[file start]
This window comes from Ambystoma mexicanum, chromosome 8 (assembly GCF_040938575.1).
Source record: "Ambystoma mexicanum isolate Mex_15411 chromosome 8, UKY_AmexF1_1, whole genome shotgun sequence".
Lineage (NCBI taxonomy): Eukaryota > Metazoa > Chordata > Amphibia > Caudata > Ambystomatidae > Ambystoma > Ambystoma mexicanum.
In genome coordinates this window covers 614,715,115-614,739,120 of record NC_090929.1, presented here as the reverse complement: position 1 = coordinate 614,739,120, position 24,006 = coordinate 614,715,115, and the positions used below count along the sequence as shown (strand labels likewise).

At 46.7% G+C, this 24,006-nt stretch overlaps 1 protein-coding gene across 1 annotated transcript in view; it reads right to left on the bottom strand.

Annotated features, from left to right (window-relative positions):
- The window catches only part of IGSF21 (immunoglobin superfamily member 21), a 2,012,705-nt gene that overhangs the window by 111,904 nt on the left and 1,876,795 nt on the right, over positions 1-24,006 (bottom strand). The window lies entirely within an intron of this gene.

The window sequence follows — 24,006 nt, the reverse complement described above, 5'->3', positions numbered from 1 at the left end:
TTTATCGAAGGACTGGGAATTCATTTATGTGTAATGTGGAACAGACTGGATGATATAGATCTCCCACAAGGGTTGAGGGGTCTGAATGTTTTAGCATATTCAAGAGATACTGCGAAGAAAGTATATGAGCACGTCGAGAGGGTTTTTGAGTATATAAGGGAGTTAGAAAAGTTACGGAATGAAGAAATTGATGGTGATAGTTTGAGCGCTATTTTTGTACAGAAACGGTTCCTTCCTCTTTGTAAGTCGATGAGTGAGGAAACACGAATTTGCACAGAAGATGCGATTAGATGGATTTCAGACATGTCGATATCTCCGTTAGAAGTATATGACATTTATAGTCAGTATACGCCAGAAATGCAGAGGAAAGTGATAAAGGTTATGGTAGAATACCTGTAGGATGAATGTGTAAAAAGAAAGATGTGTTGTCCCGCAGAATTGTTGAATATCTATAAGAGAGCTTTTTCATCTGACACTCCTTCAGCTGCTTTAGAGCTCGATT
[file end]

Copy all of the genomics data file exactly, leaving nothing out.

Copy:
This window comes from Ambystoma mexicanum, chromosome 8 (assembly GCF_040938575.1).
Source record: "Ambystoma mexicanum isolate Mex_15411 chromosome 8, UKY_AmexF1_1, whole genome shotgun sequence".
Lineage (NCBI taxonomy): Eukaryota > Metazoa > Chordata > Amphibia > Caudata > Ambystomatidae > Ambystoma > Ambystoma mexicanum.
In genome coordinates this window covers 614,715,115-614,739,120 of record NC_090929.1, presented here as the reverse complement: position 1 = coordinate 614,739,120, position 24,006 = coordinate 614,715,115, and the positions used below count along the sequence as shown (strand labels likewise).

At 46.7% G+C, this 24,006-nt stretch overlaps 1 protein-coding gene across 1 annotated transcript in view; it reads right to left on the bottom strand.

Annotated features, from left to right (window-relative positions):
- The window catches only part of IGSF21 (immunoglobin superfamily member 21), a 2,012,705-nt gene that overhangs the window by 111,904 nt on the left and 1,876,795 nt on the right, over positions 1-24,006 (bottom strand). The window lies entirely within an intron of this gene.

The window sequence follows — 24,006 nt, the reverse complement described above, 5'->3', positions numbered from 1 at the left end:
TTTATCGAAGGACTGGGAATTCATTTATGTGTAATGTGGAACAGACTGGATGATATAGATCTCCCACAAGGGTTGAGGGGTCTGAATGTTTTAGCATATTCAAGAGATACTGCGAAGAAAGTATATGAGCACGTCGAGAGGGTTTTTGAGTATATAAGGGAGTTAGAAAAGTTACGGAATGAAGAAATTGATGGTGATAGTTTGAGCGCTATTTTTGTACAGAAACGGTTCCTTCCTCTTTGTAAGTCGATGAGTGAGGAAACACGAATTTGCACAGAAGATGCGATTAGATGGATTTCAGACATGTCGATATCTCCGTTAGAAGTATATGACATTTATAGTCAGTATACGCCAGAAATGCAGAGGAAAGTGATAAAGGTTATGGTAGAATACCTGTAGGATGAATGTGTAAAAAGAAAGATGTGTTGTCCCGCAGAATTGTTGAATATCTATAAGAGAGCTTTTTCATCTGACACTCCTTCAGCTGCTTTAGAGCTCGATT